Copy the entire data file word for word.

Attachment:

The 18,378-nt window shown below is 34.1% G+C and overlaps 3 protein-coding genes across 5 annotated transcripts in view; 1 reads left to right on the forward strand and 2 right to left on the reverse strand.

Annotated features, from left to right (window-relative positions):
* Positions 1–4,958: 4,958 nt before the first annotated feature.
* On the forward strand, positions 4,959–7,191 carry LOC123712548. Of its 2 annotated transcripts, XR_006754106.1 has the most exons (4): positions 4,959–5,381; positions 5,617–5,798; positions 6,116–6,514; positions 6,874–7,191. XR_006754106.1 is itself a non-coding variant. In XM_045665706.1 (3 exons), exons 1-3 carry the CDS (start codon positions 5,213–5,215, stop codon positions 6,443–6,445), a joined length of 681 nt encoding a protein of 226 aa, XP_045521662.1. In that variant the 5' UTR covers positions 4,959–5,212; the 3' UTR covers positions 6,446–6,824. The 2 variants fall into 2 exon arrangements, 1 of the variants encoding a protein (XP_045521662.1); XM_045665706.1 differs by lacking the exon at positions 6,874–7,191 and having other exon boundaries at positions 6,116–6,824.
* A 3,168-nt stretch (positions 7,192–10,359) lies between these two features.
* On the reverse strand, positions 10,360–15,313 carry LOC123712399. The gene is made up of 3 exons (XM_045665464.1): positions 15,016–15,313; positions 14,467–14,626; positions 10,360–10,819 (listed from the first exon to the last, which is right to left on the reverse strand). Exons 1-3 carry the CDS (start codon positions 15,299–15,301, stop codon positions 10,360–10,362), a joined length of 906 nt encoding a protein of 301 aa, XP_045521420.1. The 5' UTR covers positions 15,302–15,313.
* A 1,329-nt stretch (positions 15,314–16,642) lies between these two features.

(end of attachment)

The 18,378-nt window shown below is 34.1% G+C and overlaps 3 protein-coding genes across 5 annotated transcripts in view; 1 reads left to right on the forward strand and 2 right to left on the reverse strand.

Annotated features, from left to right (window-relative positions):
* Positions 1–4,958: 4,958 nt before the first annotated feature.
* On the forward strand, positions 4,959–7,191 carry LOC123712548. Of its 2 annotated transcripts, XR_006754106.1 has the most exons (4): positions 4,959–5,381; positions 5,617–5,798; positions 6,116–6,514; positions 6,874–7,191. XR_006754106.1 is itself a non-coding variant. In XM_045665706.1 (3 exons), exons 1-3 carry the CDS (start codon positions 5,213–5,215, stop codon positions 6,443–6,445), a joined length of 681 nt encoding a protein of 226 aa, XP_045521662.1. In that variant the 5' UTR covers positions 4,959–5,212; the 3' UTR covers positions 6,446–6,824. The 2 variants fall into 2 exon arrangements, 1 of the variants encoding a protein (XP_045521662.1); XM_045665706.1 differs by lacking the exon at positions 6,874–7,191 and having other exon boundaries at positions 6,116–6,824.
* A 3,168-nt stretch (positions 7,192–10,359) lies between these two features.
* On the reverse strand, positions 10,360–15,313 carry LOC123712399. The gene is made up of 3 exons (XM_045665464.1): positions 15,016–15,313; positions 14,467–14,626; positions 10,360–10,819 (listed from the first exon to the last, which is right to left on the reverse strand). Exons 1-3 carry the CDS (start codon positions 15,299–15,301, stop codon positions 10,360–10,362), a joined length of 906 nt encoding a protein of 301 aa, XP_045521420.1. The 5' UTR covers positions 15,302–15,313.
* A 1,329-nt stretch (positions 15,314–16,642) lies between these two features.